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I have a class/library project I made in Visual Studio, a Spreadsheet in the SS namespace. Next, I created a windows form application, I then added the DLL, and put it in my resources menu, and it builds just fine, however, at runtime, I get a TryLoadException, which the documentation seems to say means it's not in the assembly, but then why does it compile just fine? Also, I doubt it is a problem with my DLL, as my friend made a similar DLL (matching the same APIs, but built differently, and it works for his Windows Forms application), and I still get the TryLoadException.

Here is the procedure I followed.

  1. Create (and implement) the spreadsheet class.
  2. Create a new solution and project for the spreadsheet gui.
  3. In the project, right click and add an existing item, the dll found in the first solutions bin/debug (or bin/release, I tried both) folder. Also added the dll to the references.
  4. Somewhere in the code that get's executed, add the line:

    Spreadsheet ss = new Spreadsheet(); // They're both in the same namespace already

  5. Build, note that there are no errors.

  6. Run, execution stops right there with the TryLoadException.
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Right click on the reference and check the "Copy Local" attribute -- it should be true. –  JP Alioto Oct 3 '10 at 3:46
    
Yes,the copy local attribute was true. –  Leif Andersen Oct 3 '10 at 14:49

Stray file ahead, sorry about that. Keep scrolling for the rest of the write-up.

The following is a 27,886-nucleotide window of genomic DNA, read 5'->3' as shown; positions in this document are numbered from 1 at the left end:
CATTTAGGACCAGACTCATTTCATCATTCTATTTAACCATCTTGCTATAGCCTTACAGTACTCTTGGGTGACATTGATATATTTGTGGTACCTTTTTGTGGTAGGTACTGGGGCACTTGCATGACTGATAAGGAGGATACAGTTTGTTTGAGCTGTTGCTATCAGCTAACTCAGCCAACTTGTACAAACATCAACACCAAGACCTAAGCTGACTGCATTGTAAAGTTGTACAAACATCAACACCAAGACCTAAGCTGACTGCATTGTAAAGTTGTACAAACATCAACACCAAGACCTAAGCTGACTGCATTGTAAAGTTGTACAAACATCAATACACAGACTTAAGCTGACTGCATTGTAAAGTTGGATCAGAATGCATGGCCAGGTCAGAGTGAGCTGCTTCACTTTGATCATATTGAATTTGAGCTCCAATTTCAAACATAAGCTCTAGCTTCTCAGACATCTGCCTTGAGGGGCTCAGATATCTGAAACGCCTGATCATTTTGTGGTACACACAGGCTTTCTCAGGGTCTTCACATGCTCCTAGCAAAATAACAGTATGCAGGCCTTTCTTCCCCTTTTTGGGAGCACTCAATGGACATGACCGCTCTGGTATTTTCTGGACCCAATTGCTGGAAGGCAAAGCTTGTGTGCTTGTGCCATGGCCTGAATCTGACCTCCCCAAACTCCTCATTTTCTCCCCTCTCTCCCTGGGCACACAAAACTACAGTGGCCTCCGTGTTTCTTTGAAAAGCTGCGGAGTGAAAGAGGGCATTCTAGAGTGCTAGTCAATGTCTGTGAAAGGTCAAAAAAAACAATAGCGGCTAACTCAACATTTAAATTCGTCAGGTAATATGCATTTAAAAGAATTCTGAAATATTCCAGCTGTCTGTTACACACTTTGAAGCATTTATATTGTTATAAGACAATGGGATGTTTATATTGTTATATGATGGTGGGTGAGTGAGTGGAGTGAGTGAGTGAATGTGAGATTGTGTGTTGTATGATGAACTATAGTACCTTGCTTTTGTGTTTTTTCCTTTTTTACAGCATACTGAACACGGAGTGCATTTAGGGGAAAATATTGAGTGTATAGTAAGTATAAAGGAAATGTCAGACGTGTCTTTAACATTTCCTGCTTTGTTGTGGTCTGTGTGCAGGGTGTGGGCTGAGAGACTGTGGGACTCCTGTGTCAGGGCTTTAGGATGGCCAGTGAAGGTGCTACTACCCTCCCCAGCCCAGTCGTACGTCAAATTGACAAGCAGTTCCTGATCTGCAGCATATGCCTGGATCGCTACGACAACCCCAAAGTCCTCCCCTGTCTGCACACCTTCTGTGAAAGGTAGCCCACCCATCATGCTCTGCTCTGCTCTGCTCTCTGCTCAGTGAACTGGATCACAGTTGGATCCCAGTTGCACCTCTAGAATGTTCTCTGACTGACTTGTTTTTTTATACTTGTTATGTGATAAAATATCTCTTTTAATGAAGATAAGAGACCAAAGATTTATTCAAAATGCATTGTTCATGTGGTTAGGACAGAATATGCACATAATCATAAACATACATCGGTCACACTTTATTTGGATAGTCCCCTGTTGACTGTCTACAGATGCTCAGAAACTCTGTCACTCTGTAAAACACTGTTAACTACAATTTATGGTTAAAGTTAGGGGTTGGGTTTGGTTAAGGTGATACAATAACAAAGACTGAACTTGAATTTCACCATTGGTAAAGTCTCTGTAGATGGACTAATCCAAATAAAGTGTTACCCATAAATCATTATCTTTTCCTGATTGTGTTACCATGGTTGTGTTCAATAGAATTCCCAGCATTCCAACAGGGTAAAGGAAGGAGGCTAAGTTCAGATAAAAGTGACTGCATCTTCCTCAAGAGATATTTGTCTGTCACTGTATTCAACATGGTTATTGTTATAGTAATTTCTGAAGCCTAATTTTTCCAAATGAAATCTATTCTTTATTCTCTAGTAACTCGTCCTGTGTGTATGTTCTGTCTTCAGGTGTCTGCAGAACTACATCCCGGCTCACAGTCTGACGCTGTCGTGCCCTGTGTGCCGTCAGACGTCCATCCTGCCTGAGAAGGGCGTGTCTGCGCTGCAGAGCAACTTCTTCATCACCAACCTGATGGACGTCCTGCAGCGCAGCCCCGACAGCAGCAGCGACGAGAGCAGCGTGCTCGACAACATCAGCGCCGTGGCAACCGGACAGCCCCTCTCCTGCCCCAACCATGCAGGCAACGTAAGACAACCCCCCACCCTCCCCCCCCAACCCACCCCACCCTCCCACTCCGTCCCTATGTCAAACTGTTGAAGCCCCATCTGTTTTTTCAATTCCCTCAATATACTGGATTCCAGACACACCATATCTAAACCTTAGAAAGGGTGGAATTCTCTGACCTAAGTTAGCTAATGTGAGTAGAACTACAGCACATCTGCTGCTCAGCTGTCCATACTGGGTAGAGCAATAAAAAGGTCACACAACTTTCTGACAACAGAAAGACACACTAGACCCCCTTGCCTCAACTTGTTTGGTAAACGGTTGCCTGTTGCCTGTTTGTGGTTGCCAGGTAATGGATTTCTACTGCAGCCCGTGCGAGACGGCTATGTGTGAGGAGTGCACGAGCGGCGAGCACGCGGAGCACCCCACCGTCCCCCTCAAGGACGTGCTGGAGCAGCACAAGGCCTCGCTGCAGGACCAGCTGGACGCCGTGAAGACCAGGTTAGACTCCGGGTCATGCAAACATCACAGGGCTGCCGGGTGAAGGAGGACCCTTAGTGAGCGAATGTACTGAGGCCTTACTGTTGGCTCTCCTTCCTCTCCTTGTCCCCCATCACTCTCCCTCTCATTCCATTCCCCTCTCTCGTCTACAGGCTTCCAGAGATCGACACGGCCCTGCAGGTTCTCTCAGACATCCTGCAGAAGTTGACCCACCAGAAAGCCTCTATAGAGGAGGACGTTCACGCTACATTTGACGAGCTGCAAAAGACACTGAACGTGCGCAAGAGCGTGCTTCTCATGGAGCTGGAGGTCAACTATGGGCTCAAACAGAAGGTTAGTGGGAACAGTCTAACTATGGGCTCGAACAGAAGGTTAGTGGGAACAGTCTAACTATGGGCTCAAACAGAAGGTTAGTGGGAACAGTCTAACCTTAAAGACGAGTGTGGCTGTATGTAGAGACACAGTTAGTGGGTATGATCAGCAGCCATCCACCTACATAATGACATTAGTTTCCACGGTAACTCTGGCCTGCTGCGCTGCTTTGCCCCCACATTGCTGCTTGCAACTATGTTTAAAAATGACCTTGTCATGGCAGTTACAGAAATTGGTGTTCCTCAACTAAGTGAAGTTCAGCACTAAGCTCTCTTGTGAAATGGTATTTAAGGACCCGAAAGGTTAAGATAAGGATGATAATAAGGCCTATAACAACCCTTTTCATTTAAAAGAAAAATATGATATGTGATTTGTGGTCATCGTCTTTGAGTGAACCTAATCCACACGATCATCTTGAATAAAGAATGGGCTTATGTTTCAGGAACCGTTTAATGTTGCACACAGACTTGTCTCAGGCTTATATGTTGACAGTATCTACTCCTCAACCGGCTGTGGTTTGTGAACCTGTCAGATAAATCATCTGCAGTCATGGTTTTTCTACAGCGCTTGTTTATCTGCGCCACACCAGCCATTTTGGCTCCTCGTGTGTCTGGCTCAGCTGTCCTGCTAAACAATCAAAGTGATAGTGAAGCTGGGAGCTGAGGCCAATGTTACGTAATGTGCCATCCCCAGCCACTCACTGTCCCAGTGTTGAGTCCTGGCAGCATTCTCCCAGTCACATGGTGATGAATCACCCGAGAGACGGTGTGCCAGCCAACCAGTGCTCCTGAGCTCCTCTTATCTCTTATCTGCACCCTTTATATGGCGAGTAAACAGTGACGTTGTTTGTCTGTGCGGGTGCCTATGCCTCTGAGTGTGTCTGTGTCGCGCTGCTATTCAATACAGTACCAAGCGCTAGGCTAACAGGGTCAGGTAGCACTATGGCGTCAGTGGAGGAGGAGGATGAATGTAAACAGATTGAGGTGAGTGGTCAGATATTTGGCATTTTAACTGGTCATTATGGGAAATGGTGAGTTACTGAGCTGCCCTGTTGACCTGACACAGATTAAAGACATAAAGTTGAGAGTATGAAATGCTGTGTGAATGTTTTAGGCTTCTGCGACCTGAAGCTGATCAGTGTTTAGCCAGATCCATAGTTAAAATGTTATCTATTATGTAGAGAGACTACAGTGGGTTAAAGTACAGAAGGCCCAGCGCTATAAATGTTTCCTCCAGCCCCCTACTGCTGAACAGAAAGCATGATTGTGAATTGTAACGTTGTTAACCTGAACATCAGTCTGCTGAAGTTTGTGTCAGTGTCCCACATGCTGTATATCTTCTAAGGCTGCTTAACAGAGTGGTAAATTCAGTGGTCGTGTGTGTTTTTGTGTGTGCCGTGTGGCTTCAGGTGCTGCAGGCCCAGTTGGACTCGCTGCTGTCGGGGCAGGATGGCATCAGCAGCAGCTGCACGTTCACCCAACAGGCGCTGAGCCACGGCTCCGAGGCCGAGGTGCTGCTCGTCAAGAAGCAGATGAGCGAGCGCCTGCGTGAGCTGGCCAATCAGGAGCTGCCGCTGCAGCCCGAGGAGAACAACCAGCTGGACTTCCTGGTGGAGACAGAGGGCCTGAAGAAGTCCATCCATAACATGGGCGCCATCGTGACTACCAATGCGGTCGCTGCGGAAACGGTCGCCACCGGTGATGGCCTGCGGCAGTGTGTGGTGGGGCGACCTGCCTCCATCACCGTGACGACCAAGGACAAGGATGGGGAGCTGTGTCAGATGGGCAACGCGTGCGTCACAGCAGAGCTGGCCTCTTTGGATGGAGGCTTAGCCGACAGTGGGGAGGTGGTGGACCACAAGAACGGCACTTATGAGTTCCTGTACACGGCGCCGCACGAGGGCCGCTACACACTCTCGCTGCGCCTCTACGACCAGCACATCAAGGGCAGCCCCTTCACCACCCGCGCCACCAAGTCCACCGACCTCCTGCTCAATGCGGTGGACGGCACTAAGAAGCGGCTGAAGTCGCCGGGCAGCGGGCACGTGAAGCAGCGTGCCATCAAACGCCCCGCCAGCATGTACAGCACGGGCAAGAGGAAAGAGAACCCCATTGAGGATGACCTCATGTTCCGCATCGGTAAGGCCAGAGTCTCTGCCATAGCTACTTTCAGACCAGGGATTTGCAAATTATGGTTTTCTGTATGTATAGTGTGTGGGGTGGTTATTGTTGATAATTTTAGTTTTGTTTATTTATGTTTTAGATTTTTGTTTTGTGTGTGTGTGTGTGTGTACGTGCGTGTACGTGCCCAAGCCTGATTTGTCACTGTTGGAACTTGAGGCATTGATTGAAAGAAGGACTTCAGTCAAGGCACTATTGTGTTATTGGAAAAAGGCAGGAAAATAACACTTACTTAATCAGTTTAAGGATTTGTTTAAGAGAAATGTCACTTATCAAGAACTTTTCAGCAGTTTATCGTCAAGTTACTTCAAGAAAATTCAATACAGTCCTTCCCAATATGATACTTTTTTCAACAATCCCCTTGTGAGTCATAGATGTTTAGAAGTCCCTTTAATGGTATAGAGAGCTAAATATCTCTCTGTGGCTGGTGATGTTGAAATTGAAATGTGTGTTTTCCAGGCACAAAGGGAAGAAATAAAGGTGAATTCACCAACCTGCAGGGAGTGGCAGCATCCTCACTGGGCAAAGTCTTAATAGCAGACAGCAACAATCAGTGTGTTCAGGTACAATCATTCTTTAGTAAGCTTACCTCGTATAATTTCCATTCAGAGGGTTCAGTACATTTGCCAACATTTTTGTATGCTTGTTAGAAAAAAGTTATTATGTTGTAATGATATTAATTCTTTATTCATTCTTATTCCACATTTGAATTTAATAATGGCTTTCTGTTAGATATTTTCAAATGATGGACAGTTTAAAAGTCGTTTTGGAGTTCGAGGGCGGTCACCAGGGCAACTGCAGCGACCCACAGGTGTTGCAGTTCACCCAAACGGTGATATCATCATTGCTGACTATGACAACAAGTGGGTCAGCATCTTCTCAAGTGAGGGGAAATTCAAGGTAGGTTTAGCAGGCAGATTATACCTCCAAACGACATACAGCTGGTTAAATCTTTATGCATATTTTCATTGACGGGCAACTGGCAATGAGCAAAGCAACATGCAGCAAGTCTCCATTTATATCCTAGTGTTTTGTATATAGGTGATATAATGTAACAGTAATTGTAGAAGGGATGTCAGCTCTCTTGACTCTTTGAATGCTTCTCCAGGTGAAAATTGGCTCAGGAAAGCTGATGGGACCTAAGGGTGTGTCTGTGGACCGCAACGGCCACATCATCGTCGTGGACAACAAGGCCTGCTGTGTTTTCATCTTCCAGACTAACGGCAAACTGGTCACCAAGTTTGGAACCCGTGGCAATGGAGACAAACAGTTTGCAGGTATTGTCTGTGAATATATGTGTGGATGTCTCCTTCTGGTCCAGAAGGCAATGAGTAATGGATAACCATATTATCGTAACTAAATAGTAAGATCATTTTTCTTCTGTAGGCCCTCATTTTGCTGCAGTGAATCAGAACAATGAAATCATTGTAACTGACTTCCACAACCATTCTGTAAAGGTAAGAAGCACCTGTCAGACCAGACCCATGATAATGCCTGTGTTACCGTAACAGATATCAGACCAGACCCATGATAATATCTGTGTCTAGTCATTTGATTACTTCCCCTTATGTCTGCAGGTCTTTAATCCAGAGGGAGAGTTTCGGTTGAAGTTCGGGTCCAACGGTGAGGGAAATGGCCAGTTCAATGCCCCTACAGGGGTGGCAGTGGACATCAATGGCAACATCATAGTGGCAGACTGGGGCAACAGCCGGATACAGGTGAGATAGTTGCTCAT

1 Answer 1

up vote 1 down vote accepted

You put the DLL in your resources menu? That seems really strange.

Some things to try. First, after the build, go and look in the Windows Forms project's Debug (or Release, whichever you are about to run) folder. You should see your exe there and also this DLL you need. If not, there is a problem with the way you set the reference, such as not having CopyLocal or something else.

Second, if your DLL and your Windows Forms app are projects in the same solution, use a Project Reference instead of browsing to the DLL. This will make life a little simpler.

Third, try double-clicking the exe instead of pressing F5 and see if that affects anything. (The current directory is different in these two cases which is often relevant when trying to find DLLs.)

Fourth, try removing the reference, taking the DLL away from Resources or whatever strange place it is now, and adding the reference again. See if things behave better then.

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No, that's not what I meant. I added the dll itself to the root directory of the project, but I put it in my reference list so I could link to it. Anyway, thank you. For some magical reason it started working today. I'm still not entirely certain what happened, but it works now, thank you. –  Leif Andersen Oct 4 '10 at 1:47

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